Mandarin Chinese, If You Please
The United States has most definitely proven to be provincial in its thinking as well, particularly when it comes to the words, “Mandarin Chinese.” This is slowly beginning to change. In fact, small ripples of this imminent change have already been felt in large cities like Chicago, Illinois and Philadelphia, Pennsylvania.
Fortunately, classrooms in America have undergone various changes throughout the years. A newly discovered interest in Mandarin Chinese is emerging in the United States today. No longer will schools be looking to teach the “typical” languages offered, but rather, they will be seeking to teach the languages of the corporate world.
High schools, typically, offer Spanish, French, and German in their language curriculum. Italian and Latin are also offered at a majority of high schools. Spanish remains the most popular language to learn or teach for obvious reasons. The majority of the elementary schools generally offer Spanish or French. Sadly, most other languages are truant from American schools and there are no truant officers available to corral them.
Although Mandarin Chinese is widely spoken, it is certainly one of the most difficult languages to learn. In addition to that fact, include the fact that qualified teachers of Mandarin Chinese are few and far between, and the gravity of the situation glares back at you like a wild creature’s eyes in the night.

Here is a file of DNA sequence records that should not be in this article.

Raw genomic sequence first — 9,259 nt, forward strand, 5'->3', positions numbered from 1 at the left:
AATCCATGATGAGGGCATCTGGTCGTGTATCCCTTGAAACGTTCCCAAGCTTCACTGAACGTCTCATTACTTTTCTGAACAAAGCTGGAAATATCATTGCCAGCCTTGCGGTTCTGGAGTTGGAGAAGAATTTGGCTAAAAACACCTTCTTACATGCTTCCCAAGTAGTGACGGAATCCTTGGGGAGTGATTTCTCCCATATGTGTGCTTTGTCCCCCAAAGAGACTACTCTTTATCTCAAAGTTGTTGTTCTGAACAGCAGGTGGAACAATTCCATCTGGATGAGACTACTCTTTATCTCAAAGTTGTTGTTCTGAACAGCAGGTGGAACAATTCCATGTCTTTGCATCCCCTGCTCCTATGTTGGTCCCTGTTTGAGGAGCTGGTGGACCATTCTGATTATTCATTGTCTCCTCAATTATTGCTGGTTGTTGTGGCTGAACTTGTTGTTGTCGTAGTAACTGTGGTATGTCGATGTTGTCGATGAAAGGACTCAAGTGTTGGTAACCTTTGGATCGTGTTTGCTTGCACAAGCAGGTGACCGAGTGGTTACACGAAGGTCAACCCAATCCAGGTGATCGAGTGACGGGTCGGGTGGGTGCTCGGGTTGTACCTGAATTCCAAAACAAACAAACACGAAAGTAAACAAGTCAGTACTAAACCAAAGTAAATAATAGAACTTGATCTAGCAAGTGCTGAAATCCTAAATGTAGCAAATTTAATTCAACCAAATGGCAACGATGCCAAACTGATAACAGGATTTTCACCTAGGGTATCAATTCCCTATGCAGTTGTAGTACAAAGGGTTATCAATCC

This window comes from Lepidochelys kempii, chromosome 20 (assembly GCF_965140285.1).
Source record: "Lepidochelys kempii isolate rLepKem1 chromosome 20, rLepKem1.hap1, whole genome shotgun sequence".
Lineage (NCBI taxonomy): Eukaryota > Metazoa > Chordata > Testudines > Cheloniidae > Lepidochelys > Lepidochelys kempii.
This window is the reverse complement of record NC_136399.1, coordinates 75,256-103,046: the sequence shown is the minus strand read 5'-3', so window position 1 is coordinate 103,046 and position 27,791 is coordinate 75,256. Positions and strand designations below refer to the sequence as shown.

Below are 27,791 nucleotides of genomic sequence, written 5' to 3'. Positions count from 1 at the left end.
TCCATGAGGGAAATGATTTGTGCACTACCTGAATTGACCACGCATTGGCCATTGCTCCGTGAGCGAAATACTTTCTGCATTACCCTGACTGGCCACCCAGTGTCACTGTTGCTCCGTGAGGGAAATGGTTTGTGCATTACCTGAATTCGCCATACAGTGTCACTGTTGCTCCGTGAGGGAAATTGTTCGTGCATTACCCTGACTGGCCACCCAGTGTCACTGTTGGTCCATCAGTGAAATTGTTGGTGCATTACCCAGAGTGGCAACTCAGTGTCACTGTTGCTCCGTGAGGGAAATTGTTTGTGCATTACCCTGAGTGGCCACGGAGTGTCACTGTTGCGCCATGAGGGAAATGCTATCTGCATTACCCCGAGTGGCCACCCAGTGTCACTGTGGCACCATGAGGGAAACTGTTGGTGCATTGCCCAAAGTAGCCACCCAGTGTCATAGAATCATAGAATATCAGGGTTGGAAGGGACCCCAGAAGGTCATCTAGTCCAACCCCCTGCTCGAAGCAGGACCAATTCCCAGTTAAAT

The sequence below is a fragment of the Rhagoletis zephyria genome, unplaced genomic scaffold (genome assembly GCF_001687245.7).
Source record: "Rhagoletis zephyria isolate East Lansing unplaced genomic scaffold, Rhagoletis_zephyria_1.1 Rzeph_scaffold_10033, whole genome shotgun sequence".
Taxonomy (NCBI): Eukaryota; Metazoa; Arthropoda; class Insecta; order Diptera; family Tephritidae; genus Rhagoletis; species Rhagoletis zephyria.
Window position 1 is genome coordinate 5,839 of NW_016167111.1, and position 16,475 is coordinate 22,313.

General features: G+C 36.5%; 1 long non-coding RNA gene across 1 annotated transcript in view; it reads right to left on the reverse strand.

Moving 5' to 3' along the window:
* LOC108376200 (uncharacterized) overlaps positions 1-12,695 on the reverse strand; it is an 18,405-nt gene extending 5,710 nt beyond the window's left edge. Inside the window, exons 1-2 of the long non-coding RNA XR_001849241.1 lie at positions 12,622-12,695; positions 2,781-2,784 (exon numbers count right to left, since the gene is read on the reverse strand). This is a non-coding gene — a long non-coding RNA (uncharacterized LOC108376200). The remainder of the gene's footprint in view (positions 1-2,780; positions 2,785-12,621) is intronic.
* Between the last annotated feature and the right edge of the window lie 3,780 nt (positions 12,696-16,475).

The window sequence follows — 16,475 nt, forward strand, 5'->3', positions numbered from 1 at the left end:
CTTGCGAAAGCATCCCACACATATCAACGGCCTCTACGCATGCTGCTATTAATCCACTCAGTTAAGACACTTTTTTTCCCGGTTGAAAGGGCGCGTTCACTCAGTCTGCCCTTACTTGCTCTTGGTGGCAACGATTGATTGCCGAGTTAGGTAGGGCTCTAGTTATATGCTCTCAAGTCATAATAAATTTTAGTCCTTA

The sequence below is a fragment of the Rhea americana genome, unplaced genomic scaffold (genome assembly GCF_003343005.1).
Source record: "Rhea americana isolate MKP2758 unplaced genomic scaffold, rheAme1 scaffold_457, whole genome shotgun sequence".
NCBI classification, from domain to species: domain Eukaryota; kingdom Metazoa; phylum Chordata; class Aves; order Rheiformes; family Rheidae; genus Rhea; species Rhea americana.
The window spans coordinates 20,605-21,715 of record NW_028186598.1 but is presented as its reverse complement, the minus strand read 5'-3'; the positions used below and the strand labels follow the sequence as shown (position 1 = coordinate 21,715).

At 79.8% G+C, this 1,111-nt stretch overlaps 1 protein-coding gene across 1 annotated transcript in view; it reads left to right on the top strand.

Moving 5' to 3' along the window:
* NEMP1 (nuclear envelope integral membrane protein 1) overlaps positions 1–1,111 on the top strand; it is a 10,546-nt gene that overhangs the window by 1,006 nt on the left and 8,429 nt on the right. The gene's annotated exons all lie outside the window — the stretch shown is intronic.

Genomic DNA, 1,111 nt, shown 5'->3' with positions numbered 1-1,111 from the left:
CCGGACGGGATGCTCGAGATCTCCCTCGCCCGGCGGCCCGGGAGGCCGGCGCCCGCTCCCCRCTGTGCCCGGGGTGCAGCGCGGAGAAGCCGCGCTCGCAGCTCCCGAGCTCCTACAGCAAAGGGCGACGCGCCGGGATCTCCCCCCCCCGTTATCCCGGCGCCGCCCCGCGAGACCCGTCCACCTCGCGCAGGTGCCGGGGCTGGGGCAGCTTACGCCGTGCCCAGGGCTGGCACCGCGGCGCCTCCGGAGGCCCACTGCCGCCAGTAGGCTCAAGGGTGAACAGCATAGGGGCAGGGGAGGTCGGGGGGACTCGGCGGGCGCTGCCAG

As the ripple widens and new ripples are formed in other cities and states, the demand for qualified teachers of Mandarin Chinese will grow. Native speakers of the language are, by far, the best qualified and would be capable of teaching other subjects, as well, in their native tongue. Students, with a teacher such as this, will reap the benefits of learning the language at a faster pace and a more developed level.
To get around a lack of qualified teachers, several steps can be taken. Teacher exchanges, long-distance learning, teacher training, and alternative teaching certification for individuals who are fluent in the language are all avenues to explore. Any one of them would be beneficial to the mission of teaching up and coming languages.
Mandarin Chinese, or Standard Mandarin, as it is also known, has no true alphabet. Rather, the language consists of over three thousand base characters that are used to form words. Learning the language means memorizing the language. This is even more reason to begin teaching Mandarin Chinese in the elementary schools when children are most adaptable to learning a second language.
Currently, relatively few schools, at any level, are actively offering Mandarin Chinese instruction to its students. However, educators and government officials are actively searching for ways to incorporate changes that will allow this to happen.
Why the sudden urgency for Americans to learn Mandarin Chinese? Maybe it isn’t so sudden. Maybe it has been evolving gradually, and people are simply more aware of it. However, as China emerges as a powerful player in the corporate world and global economy, the United States needs to prepare its workforce to compete not only with international skills and knowledge, but also with international languages. International languages are a big part of the corporate world and it is past time for the United States to catch up.